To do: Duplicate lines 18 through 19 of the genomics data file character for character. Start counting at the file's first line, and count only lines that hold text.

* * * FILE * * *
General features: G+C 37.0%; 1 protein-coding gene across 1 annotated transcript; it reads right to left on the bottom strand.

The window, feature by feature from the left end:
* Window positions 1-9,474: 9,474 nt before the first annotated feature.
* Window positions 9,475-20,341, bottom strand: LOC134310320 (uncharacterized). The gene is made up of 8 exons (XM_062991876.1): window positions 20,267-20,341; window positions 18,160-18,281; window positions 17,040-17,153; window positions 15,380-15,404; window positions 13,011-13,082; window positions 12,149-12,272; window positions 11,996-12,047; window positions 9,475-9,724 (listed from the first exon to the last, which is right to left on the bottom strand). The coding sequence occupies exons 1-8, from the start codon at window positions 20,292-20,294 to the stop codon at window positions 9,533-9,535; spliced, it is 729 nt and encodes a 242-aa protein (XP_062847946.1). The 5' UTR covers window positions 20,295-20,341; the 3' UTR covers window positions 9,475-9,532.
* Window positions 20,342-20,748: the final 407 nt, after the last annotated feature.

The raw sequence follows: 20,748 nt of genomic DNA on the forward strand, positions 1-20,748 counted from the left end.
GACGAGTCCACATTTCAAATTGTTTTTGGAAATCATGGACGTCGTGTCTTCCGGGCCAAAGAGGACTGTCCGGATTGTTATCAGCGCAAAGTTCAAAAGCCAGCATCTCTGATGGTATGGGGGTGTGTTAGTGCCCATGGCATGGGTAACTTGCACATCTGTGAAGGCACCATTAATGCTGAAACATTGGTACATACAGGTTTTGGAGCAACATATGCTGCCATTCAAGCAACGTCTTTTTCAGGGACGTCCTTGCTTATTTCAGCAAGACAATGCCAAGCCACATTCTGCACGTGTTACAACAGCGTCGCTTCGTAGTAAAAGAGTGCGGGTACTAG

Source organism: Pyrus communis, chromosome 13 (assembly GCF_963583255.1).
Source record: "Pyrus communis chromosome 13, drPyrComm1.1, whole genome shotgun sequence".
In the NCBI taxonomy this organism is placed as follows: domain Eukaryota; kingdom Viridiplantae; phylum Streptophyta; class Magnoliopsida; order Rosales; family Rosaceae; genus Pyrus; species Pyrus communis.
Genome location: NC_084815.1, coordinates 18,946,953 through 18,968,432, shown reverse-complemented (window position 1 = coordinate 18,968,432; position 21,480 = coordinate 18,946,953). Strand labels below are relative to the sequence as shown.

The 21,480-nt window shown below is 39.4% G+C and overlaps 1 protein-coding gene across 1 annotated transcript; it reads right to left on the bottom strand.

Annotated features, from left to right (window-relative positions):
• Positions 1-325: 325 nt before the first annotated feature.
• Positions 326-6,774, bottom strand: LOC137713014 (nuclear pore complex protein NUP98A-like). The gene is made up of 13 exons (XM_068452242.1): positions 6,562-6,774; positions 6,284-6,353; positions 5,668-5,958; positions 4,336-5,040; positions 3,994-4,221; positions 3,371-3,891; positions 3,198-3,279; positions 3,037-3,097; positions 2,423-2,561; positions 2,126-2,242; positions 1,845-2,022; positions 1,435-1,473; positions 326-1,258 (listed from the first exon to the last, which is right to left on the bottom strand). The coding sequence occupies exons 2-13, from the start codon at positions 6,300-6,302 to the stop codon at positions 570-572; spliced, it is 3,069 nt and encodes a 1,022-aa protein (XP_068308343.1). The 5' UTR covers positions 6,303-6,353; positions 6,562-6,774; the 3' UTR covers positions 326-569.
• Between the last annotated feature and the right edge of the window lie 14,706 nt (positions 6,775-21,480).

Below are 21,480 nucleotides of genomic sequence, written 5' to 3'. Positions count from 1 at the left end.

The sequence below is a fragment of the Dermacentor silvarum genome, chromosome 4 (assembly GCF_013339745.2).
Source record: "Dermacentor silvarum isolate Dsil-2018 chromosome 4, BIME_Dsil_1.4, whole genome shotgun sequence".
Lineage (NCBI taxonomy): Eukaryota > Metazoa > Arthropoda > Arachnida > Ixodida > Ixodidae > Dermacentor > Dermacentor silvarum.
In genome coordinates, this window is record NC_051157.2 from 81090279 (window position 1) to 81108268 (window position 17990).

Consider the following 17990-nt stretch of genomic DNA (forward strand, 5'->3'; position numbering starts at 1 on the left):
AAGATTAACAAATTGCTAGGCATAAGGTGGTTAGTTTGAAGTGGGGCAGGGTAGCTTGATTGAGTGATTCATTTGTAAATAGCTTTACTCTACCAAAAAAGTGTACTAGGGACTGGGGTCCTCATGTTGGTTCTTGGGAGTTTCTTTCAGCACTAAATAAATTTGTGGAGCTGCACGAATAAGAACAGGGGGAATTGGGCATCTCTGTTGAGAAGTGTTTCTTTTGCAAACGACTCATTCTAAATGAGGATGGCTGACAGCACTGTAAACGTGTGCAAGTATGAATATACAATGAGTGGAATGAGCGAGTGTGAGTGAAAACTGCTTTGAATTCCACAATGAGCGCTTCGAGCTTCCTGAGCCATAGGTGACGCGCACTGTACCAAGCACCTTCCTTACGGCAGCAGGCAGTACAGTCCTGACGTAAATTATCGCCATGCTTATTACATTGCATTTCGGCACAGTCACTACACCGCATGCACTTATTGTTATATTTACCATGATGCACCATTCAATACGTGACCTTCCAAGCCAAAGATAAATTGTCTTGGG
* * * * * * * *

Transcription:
The sequence below is a fragment of the Dermacentor silvarum genome, chromosome 4 (assembly GCF_013339745.2).
Source record: "Dermacentor silvarum isolate Dsil-2018 chromosome 4, BIME_Dsil_1.4, whole genome shotgun sequence".